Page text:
Ex-Argentine president joins campaign to expose junta’s anti-Semitic past


More than 30 years after he was kidnapped and tortured by secret police in Buenos Aires, Argentine banker Eduardo Saiegh has an unlikely partner in his fight to convict former government leaders on charges of anti-Semitic discrimination and state terrorism: the government itself.

Last month, Eduardo Duhalde, Argentina’s secretary of human rights and a former president, joined Saiegh, who is Jewish, as a co-complainant in the case. That puts a member of the country’s current government on the side of an investigation of its former leaders, including an ex-finance minister and a head of Argentina’s Central Bank, on charges of crimes against humanity.

It all stems from the events surrounding eight days in the fall of 1980 when Saiegh, the owner of a major bank in Argentina, was detained by police and allegedly tortured and encouraged to sign away the rights to his bank. Eventually he did.

Just two days later, Argentina’s Central Bank transferred $7 million in airline shares from Saiegh’s bank, according to Morton Rosenthal, the former director of the Anti-Defamation League’s Latin American Affairs department, who has been working on the case since the early 1990s.

Many viewed the incident as part of a campaign by government officials to oust Jews from the country’s major banks. Until Duhalde joined Saiegh’s campaign, however, that fact was never acknowledged publicly by Argentina’s government.

It represents a significant milestone in the government’s recognition of its anti-Semitic past, Rosenthal said.

“His complaint is now their complaint,” Rosenthal said of the government. “They called for the arrest of these people.”

Though the financial deal, which occurred during the military junta that ruled Argentina from 1976 to 1983, led to the prosecution of some members of the army, the non-military personnel who served as the plan’s architects were never fully brought to task, according to Rosenthal.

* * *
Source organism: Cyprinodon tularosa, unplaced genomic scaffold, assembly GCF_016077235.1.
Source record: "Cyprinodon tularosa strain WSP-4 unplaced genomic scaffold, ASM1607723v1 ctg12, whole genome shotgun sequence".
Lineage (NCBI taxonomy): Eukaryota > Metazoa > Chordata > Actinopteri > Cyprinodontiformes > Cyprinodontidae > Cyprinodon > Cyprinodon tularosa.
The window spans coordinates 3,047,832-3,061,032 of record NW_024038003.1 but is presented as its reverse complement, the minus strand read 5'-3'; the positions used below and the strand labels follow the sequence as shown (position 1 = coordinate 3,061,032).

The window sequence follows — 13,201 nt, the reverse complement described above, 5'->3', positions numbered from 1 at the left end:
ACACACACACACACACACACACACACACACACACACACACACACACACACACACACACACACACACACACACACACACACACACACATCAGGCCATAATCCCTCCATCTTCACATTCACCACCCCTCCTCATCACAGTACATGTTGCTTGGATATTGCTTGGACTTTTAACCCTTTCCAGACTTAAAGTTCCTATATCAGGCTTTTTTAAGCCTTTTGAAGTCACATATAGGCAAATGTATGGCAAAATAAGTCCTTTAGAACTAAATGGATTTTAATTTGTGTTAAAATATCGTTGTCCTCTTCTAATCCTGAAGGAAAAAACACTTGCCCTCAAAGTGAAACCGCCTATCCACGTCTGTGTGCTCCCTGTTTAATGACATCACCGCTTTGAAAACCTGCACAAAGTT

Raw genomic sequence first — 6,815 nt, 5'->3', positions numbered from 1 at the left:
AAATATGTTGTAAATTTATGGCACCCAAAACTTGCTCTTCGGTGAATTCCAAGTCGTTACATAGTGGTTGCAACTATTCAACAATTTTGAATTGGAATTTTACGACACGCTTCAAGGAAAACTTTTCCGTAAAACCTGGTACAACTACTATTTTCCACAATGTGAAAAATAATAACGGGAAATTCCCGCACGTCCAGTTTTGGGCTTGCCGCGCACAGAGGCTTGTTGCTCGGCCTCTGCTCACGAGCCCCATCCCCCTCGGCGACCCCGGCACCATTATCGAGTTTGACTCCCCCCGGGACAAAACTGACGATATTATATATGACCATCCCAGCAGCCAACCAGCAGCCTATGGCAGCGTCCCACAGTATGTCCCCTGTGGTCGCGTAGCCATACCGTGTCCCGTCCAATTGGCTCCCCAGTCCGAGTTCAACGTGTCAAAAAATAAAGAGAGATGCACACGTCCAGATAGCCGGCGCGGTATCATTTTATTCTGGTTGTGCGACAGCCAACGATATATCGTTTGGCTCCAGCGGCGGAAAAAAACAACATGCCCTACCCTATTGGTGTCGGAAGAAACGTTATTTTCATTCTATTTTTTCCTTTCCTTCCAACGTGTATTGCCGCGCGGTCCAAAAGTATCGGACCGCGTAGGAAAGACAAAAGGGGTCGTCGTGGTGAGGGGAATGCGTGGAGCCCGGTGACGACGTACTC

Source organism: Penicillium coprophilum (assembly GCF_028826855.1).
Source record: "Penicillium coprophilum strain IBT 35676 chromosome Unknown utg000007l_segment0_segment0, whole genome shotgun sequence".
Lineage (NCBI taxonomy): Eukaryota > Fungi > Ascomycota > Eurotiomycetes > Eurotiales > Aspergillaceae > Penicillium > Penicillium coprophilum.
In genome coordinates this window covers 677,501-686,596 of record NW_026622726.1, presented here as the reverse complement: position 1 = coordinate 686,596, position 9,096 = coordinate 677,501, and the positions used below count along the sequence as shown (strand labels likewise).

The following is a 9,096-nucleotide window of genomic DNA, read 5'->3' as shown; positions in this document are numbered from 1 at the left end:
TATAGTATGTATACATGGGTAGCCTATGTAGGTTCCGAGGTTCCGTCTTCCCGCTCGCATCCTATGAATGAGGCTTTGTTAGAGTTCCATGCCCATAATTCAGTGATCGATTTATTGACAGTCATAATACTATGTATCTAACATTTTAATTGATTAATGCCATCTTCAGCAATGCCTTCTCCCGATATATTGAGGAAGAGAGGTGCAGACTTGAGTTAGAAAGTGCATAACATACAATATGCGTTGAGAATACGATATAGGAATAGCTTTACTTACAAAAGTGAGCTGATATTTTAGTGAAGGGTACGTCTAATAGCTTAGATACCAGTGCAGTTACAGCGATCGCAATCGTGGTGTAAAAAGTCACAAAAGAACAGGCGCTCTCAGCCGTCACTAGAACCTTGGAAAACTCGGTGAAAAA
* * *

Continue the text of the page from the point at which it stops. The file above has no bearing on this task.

Saiegh’s campaign aims to change that.

“The civilians, who were major beneficiaries, enjoyed immunity from prosecution,” Rosenthal said. “The government is taking actions to lift this immunity, even though 30 years have passed.”

Saiegh says he has not forgotten the horrors of his week in captivity or the silent promise he made himself in the fall of 1980.

“It was a Friday night, I was free, and I vowed to myself that I will fight the rest of my life to repair this situation,” he recalled. “I believed it was very, very deep moral pain. The moral pain is worse than the physical pain because the physical pain passes after time.”

Saiegh says he has no doubts why he was targeted.

“It happened because I am Jewish. If were from the traditional economic establishment,” he said, it never would have happened.

The transparent day of reckoning provided by a public trial would teach Argentine anti-Semites and lawbreakers that there are consequences for criminal action, Saiegh says.

More important, he adds, a legal victory—with the government itself as a co-complainant—would serve as a rebuke to the notion that judges and prosecutors can be bought in Argentina.

“They bought justice in every situation it was possible,” he said. “With the money they buy impunity. What will be the future of this country if that continues?”

Justice in Argentina often is not easily achieved.

In the case of the country’s most notorious tragedy involving Jews, the 1994 bombing in Buenos Aires of the AMIA Jewish community center, which killed 85, the investigation has been marred by delays and prosecutorial misconduct. The perpetrators of the bombing have never been arrested, though Iranian officials have been implicated in the attack.